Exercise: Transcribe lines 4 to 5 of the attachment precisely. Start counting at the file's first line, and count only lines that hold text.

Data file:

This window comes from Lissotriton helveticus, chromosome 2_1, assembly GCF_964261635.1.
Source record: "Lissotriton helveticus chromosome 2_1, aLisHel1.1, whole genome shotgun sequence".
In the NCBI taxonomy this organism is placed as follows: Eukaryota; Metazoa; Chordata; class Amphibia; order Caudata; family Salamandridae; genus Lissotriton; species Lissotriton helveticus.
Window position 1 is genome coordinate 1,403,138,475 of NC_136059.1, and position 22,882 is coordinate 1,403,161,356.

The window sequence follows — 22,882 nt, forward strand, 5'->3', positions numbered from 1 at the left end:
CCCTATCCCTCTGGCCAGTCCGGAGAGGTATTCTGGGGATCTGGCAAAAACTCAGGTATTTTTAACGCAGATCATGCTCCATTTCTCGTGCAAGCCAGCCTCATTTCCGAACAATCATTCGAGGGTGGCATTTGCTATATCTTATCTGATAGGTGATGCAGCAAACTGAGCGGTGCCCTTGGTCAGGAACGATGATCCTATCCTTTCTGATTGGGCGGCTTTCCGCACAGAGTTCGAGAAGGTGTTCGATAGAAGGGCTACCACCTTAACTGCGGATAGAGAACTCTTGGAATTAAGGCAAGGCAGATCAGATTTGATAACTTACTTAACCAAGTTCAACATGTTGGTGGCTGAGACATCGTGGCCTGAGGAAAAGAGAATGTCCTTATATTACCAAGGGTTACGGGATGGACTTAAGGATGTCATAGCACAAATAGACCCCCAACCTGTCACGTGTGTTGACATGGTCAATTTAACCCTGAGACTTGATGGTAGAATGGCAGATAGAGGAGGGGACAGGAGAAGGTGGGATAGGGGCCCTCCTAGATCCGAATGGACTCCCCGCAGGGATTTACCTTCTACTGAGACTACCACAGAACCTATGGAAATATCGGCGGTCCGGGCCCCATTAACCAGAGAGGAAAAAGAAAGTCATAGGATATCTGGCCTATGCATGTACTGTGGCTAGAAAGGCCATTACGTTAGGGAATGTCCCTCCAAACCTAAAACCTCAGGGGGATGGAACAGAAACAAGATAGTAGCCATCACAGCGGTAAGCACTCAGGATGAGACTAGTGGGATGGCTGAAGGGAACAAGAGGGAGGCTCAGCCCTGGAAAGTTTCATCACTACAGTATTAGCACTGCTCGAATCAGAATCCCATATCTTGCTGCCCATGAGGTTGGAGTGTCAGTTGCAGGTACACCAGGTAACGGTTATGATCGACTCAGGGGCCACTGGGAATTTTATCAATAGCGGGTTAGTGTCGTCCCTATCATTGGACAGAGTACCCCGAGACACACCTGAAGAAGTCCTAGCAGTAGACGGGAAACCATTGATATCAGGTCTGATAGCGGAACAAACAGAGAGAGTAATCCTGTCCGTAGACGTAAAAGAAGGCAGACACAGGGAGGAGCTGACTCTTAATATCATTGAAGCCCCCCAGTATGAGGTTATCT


Window position 1 is genome coordinate 1,403,138,475 of NC_136059.1, and position 22,882 is coordinate 1,403,161,356.

The window sequence follows — 22,882 nt, forward strand, 5'->3', positions numbered from 1 at the left end: